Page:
In today's current era of abundance and excesses, it's difficult to imagine that in 1943, in the midst of World War II, foods were rationed and expensive and choice was limited. Many Americans turned to backyard gardening to produce their own fruits and vegetables and become more self-sufficient. Out of this movement came a book, The Have-More Plan, by Carolyn and Ed Robinson, he being one of the founders of the National Gardening Association. It was a book about living off the land by producing not only fruits and vegetables, but by raising animals as well.
Today, looking at The Have-More Plan's vegetable garden section, we noticed how some things (the emphasis on soil health) haven't changed, while others (the dependency on harmful chemicals for pest control) have. It made us wonder what a typical food garden "plan" in the year 2000 might be.
Self sufficiency is no longer the primary reason for food gardening; the issues shaping food gardening today include lack of time and a desire for outdoor beauty, a clean environment, and high-quality food.
The modern vegetable garden is small, only about 200 square feet on average. Although we don't expect our garden to supply all our vegetable needs, we still want it to look good and produce abundantly. Plant breeders have addressed the issue of limited growing space by developing dwarf versions of traditional space-hoggers such as tomatoes, winter squash, and cucumbers. We like variety, too. Herbs are tucked into the plan, and fruits, which usually demand lots of space, are selected primarily for dwarf characteristics, which allow them to be grown in space-saving containers.
We have less leisure time than ever, so the garden must be as efficient and maintenence-free as possible. This often translates into using intensive gardening techniques such as raised beds, succession planting, and trellising, as well as time-saving products such as automatic watering systems, and mulches to reduce weeding.
Because of smaller lots, a vegetable garden can no longer be hidden away in the backyard. Now it is often in plain view, so we want it to look good. It likely has attractive, edible flowers such as calendula and nasturtium growing in it. Vegetable varieties are selected for their ornamental as well as culinary qualities. 'Bright Lights' Swiss chard, 'Red Russian' kale, and 'Thai Hot' peppers are among varieties that paint the vegetable garden with colors usually reserved for flower beds.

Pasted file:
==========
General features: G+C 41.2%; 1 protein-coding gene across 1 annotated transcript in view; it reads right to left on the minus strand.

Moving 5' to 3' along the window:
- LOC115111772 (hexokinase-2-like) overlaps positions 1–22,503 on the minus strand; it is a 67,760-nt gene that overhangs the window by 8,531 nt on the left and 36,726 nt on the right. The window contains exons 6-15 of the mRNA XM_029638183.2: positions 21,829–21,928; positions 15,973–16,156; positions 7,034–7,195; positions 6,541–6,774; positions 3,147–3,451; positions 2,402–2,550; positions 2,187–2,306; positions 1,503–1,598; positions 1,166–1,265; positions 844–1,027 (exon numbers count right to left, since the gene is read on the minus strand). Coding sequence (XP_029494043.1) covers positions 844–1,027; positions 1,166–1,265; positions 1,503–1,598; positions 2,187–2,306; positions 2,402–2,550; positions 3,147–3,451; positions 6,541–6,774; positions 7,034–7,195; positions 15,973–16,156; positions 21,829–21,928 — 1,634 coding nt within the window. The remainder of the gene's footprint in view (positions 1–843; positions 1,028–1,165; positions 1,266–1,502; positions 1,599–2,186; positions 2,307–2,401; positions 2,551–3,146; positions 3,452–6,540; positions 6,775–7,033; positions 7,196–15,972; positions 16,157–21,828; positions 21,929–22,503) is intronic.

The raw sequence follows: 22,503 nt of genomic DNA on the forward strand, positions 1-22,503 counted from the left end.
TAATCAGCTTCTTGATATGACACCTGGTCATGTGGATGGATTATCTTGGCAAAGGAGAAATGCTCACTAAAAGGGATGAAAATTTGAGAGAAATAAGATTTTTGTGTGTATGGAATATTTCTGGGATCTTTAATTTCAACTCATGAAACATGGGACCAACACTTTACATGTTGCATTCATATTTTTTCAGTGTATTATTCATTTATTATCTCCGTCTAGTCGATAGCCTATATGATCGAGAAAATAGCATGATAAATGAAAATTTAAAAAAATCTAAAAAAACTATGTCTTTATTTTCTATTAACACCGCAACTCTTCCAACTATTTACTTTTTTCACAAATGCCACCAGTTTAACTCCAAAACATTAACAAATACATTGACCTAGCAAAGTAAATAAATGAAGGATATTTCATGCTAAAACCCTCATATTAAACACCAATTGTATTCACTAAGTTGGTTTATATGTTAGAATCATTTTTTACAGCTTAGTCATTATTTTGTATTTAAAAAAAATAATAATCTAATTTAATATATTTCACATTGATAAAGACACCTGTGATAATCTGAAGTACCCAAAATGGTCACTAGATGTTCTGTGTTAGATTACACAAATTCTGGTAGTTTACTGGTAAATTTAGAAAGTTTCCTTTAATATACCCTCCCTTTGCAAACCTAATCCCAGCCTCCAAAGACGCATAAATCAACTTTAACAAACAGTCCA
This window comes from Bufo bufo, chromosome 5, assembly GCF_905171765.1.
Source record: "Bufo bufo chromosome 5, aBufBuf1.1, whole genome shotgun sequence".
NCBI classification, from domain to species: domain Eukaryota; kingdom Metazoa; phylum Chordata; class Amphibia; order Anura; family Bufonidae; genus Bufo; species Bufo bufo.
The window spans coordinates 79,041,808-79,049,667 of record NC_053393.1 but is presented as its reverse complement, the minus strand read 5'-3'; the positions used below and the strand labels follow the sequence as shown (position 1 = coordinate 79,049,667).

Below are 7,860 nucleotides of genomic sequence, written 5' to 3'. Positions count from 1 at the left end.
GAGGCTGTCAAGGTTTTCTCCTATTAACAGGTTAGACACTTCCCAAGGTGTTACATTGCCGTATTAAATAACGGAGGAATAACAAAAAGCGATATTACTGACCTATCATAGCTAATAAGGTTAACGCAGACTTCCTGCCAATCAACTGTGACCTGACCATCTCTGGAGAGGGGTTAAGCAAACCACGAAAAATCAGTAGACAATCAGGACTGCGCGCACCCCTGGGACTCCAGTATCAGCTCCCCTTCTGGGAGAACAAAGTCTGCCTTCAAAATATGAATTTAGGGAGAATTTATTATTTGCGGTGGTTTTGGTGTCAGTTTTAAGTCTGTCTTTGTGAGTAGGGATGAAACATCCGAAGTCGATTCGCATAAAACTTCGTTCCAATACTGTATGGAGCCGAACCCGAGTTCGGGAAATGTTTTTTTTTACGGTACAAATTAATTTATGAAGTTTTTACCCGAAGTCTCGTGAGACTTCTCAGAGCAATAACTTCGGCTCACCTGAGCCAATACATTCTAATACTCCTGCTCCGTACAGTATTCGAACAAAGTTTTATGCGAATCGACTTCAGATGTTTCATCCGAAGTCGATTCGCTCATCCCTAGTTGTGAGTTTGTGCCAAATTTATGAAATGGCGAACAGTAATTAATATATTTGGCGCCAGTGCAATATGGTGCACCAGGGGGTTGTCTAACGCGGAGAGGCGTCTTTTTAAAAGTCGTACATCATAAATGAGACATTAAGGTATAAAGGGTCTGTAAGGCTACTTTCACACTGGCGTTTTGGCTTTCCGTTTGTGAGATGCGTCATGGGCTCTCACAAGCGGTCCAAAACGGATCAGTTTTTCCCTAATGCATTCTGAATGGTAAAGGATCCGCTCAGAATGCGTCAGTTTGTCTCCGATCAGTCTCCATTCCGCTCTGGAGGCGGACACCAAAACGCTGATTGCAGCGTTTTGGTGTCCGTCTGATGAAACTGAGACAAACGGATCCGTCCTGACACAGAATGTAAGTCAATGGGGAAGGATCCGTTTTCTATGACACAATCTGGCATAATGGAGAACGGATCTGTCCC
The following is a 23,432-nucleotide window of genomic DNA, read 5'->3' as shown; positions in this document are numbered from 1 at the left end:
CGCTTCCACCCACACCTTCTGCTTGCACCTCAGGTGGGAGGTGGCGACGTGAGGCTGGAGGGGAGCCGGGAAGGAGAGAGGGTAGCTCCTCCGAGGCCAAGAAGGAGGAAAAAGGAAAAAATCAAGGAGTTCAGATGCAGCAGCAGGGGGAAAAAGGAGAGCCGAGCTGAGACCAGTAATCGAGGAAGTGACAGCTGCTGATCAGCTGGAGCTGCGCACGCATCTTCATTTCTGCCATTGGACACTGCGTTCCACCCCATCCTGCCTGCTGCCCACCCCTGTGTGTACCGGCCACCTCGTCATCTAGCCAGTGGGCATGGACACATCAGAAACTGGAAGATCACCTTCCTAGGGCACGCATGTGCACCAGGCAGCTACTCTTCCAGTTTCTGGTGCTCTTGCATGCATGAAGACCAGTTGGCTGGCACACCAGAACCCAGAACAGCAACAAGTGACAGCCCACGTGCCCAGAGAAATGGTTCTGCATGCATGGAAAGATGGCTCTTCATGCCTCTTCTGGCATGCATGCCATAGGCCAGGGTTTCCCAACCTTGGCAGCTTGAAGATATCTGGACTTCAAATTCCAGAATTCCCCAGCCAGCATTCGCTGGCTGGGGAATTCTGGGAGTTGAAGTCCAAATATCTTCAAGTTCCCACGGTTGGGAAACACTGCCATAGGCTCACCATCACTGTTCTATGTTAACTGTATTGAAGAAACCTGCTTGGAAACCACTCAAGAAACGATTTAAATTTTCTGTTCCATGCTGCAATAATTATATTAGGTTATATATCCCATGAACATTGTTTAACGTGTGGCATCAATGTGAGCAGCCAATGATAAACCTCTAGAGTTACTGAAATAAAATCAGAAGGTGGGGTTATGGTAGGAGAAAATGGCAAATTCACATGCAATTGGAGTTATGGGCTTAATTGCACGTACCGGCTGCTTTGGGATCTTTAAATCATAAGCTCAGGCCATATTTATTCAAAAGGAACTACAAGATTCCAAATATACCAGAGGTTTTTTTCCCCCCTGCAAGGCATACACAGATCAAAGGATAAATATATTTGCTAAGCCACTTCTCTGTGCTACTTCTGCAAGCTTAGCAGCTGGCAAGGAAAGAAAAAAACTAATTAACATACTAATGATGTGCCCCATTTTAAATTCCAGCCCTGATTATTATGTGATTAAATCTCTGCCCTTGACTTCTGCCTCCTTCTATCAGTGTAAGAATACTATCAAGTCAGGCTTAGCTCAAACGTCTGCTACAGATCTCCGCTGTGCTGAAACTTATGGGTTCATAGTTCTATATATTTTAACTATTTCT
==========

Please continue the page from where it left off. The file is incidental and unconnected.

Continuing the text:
More than ever, we're concerned about the air we breathe and the water we drink. In the 1940s, it was assumed country living meant cleaner living, and in general that was true. However, today we know pollution is more widespread, and we consciously try not to contribute to it. We want the most environmentally friendly garden possible. We are more conscious about growing disease-resistant varieties, applying low-toxic sprays such as insecticidal soap and oils, and using techniques such as floating row covers to prevent or lessen insect and disease attacks.
This issue hasn't really changed since the 1940s; it's just become more multidimensional. Anyone who grows a food garden has a primary goal to produce the freshest food possible. However, now we don't just want the freshest, most vitamin-packed vegetables; we are also aware that certain vegetables, such as kale and tomatoes, are loaded with cancer-fighting compounds that can help us stay healthy.
We also are much more aware of what good food looks and tastes like, and we're more open to trying unique heirloom as well as international varieties, such as multicolored tomatoes and Taiwanese eggplants, that feature unique shapes, colors, and flavors.
Today's garden might include the following characteristics and plants: